The Octagon – February, 2021

Greetings all,

Heritage Week (February 15th-21st) will soon be upon us and I encourage you to check out the Heritage BC website at where you can find out what’s happening this year, also webinars, their Annual Conference and the presenting of this year’s Heritage Awards. For a list of local events, please visit

Our application to Canada Summer Jobs for two students for the summer has been submitted so we are hopeful that (a) we will be able to have tours, and (b) that we get this funding. Last summer’s students were an incredible asset and certainly took a load off us volunteers.

One year into pandemic and although we have a way to go still, we must continue to adhere to the protocols, be patient and hopefully come out at the other end of this unscathed. We are certainly hoping that the Fintry Manor House and barns will be open for tours this coming season; Fintry Fairs ….? …. probably not in May, but fingers crossed for July and September.

Dan, our Curator has his fingers crossed too that tours will be back to normal and is offering up the following little tidbit for you to take a closer look when next you visit ……

“We really hope to be able to open the smaller rooms in the Manor House during the upcoming summer season, and if so, visitors should take a good look at the curtains in Mrs. Dun-Waters’ sitting room.  They have a pattern of nasturtium flowers in various tones of yellow and blue.   The fabric is new, but the design dates to 1924, the year in which the Manor burned and was re-built.  Such material would have been hot off the press when the house was re-furnished.   

John Sylvester Wheelwright was the artist who created the pattern, one of over 1,500 that he produced in Britain between 1904 and 1954.   He was born in 1885 to a family with a strong artistic tradition. His brother, Roland was an Associate member of the Royal Academy of Art, and his mother was also an artist. He apprenticed to the Silver Studios in 1904, a business that operated until 1963, producing some 30,000 patterns for wallpapers and fabrics. Wheelwright was not limited to such designs however, but was also known as an aviation designer for the Royal Air Force, and he developed the earliest silk screen printing machinery.  After his death, the family emigrated to Canada, in 1962, and at that time shipped a large collection of original painted designs to Vancouver.   Kelowna soon became the home of David and Patricia, his son and daughter-in-law.  In 1992, the Kelowna Museum held an exhibition of a selection of these paintings, which resulted in a published catalogue, ” Kaleidoscope ” (generously sponsored by Color Your World, Kelowna)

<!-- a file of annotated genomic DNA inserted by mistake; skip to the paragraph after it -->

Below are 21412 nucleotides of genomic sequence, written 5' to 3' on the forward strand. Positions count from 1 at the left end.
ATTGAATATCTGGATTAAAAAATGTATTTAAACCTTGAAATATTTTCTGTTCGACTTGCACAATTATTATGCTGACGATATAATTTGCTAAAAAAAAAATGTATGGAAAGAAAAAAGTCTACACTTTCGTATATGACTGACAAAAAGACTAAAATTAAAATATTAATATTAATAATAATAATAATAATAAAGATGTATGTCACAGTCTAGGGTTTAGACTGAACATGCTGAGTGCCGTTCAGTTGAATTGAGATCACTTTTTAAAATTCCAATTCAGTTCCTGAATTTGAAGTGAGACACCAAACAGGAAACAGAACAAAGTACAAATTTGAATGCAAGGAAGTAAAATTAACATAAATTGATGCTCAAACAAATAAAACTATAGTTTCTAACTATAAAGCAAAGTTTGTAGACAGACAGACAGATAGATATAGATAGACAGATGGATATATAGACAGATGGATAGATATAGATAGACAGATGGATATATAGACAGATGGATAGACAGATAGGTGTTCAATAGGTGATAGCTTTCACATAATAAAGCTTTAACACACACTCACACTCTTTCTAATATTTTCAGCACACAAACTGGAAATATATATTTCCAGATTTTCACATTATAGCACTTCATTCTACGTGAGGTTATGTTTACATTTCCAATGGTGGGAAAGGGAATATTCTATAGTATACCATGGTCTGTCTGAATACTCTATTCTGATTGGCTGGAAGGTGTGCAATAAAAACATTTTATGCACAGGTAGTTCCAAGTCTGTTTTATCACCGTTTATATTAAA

In 2003, Patricia Wheelwright donated the fabric used to make the Fintry curtains from a roll of newly printed John Sylvester designed material.  The late Mrs. Hazel Bruce created the curtains under difficult circumstances, as the layout space on the basement floor was largely occupied by about 25 cages of small animals and birds that had been evacuated from homes in Kelowna due to the Okanagan Mountain Fire, then raging to the south and east of the city.

The concept of printing designs on woven fabric had its origins in India and Indonesia. It took some considerable time before the techniques became established in Europe, particularly in England due to the imports and influence of the East India Company. These curtains, (which, incidentally at Fintry would have been referred to as such, rather than the newer, transatlantic ‘drapes’) have a convoluted history involving many people and places.  Nasturtiums, Tropaeolum majus, are well known and reliable plants for hanging baskets and flower pots. They are native to Peru, and were first cultivated in Europe in 1686.

We are working with the Okanagan First Nation to create a plaque that will inform the visiting public about the earliest use and name of the place we know as Fintry. More details of this will appear in a future Octagon. The ‘Fintry’ name, like so many others was a transplant from Scotland (where there are at least 3 of them).  Across the Lake from Fintry, Mount Spion Kop overlooks Okanagan Centre in Lake Country. That name was brought back from South Africa after the Boer War, as returning local soldiers remembered their ordeal in 1900.     But ever wonder where the name ‘Canada’ came from?    There has been much discussion about the name of our country, and some far-fetched explanations have been suggested. It does not in fact require much to arrive at what is most likely the real answer.  The equipment needed is an early map, (a copy will do) of North America and a Spanish dictionary. Turn the map to ‘face’ Europe, so that north is to the right, and south to the left.   Many maps were drawn that way before it became standardized to have north at the top of the page.    A pair of names will be seen on a number of these maps, On the left, ‘Florida’, and on the right ‘Canada’.    Now the dictionary, which will reveal that ‘florido(a) means ‘florid’, ‘flowery’ or ‘in bloom’. ‘Cana’ means ‘white’, ‘grey’ or ‘hoary’ especially with reference to hair. ‘Canas’, white hairs.  The opposing environments are thus described, ‘flowery’ and ‘whitened’ by the mapmakers who were informed by the early voyagers across the Atlantic. It may surprise some that our country in fact has a Spanish name.”

                                                      “Ay de mi Alhama”

                                   Alli hablo un Alfaqui de barba crecida y cana . . .

                                                      “Alas for my Alhama”

                       Then there spoke an Alfaqui (Moorish Elder) with a long hoary beard . . .

                      Romance del rey moro que perdio Alhama  (Spanish ballad…circa 1490)  

On that note, I wish you all good health!

Kathy Drew,

Friends of Fintry Provincial Park                  

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